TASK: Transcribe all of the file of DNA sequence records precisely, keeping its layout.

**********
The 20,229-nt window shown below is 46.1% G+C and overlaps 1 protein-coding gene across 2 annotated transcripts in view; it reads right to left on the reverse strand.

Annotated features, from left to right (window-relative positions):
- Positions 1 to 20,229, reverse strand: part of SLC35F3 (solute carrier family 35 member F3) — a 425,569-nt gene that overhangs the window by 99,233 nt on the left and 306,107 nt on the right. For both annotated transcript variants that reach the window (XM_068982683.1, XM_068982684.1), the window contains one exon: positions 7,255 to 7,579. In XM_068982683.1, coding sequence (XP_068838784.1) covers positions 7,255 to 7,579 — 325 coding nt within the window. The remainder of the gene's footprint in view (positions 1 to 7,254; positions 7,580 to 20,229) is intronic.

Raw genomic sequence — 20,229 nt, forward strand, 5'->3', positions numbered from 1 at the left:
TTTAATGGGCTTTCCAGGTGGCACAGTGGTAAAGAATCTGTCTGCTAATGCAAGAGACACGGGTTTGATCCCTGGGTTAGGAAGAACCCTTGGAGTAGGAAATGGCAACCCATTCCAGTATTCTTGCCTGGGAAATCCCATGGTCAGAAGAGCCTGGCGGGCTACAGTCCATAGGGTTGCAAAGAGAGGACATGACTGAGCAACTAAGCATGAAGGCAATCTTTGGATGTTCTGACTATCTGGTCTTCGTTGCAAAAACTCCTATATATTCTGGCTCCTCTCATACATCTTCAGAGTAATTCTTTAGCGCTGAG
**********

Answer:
The 20,229-nt window shown below is 46.1% G+C and overlaps 1 protein-coding gene across 2 annotated transcripts in view; it reads right to left on the reverse strand.

Annotated features, from left to right (window-relative positions):
- Positions 1 to 20,229, reverse strand: part of SLC35F3 (solute carrier family 35 member F3) — a 425,569-nt gene that overhangs the window by 99,233 nt on the left and 306,107 nt on the right. For both annotated transcript variants that reach the window (XM_068982683.1, XM_068982684.1), the window contains one exon: positions 7,255 to 7,579. In XM_068982683.1, coding sequence (XP_068838784.1) covers positions 7,255 to 7,579 — 325 coding nt within the window. The remainder of the gene's footprint in view (positions 1 to 7,254; positions 7,580 to 20,229) is intronic.

Raw genomic sequence — 20,229 nt, forward strand, 5'->3', positions numbered from 1 at the left:
TTTAATGGGCTTTCCAGGTGGCACAGTGGTAAAGAATCTGTCTGCTAATGCAAGAGACACGGGTTTGATCCCTGGGTTAGGAAGAACCCTTGGAGTAGGAAATGGCAACCCATTCCAGTATTCTTGCCTGGGAAATCCCATGGTCAGAAGAGCCTGGCGGGCTACAGTCCATAGGGTTGCAAAGAGAGGACATGACTGAGCAACTAAGCATGAAGGCAATCTTTGGATGTTCTGACTATCTGGTCTTCGTTGCAAAAACTCCTATATATTCTGGCTCCTCTCATACATCTTCAGAGTAATTCTTTAGCGCTGAG